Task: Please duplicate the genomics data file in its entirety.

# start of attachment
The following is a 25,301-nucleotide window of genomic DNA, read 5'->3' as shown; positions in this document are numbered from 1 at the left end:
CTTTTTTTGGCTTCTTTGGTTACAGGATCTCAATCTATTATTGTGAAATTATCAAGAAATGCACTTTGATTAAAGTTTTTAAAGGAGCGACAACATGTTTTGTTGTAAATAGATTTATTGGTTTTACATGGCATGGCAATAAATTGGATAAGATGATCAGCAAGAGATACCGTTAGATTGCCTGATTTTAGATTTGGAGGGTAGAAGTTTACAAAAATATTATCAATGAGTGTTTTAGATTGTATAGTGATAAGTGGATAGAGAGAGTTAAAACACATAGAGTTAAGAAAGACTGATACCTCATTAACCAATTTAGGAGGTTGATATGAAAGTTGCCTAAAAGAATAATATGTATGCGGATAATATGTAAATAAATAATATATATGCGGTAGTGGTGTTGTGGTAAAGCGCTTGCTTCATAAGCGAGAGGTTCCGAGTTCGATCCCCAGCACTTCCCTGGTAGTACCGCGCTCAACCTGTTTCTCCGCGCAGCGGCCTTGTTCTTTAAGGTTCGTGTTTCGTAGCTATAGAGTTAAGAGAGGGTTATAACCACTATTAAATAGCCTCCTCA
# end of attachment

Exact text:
The following is a 25,301-nucleotide window of genomic DNA, read 5'->3' as shown; positions in this document are numbered from 1 at the left end:
CTTTTTTTGGCTTCTTTGGTTACAGGATCTCAATCTATTATTGTGAAATTATCAAGAAATGCACTTTGATTAAAGTTTTTAAAGGAGCGACAACATGTTTTGTTGTAAATAGATTTATTGGTTTTACATGGCATGGCAATAAATTGGATAAGATGATCAGCAAGAGATACCGTTAGATTGCCTGATTTTAGATTTGGAGGGTAGAAGTTTACAAAAATATTATCAATGAGTGTTTTAGATTGTATAGTGATAAGTGGATAGAGAGAGTTAAAACACATAGAGTTAAGAAAGACTGATACCTCATTAACCAATTTAGGAGGTTGATATGAAAGTTGCCTAAAAGAATAATATGTATGCGGATAATATGTAAATAAATAATATATATGCGGTAGTGGTGTTGTGGTAAAGCGCTTGCTTCATAAGCGAGAGGTTCCGAGTTCGATCCCCAGCACTTCCCTGGTAGTACCGCGCTCAACCTGTTTCTCCGCGCAGCGGCCTTGTTCTTTAAGGTTCGTGTTTCGTAGCTATAGAGTTAAGAGAGGGTTATAACCACTATTAAATAGCCTCCTCA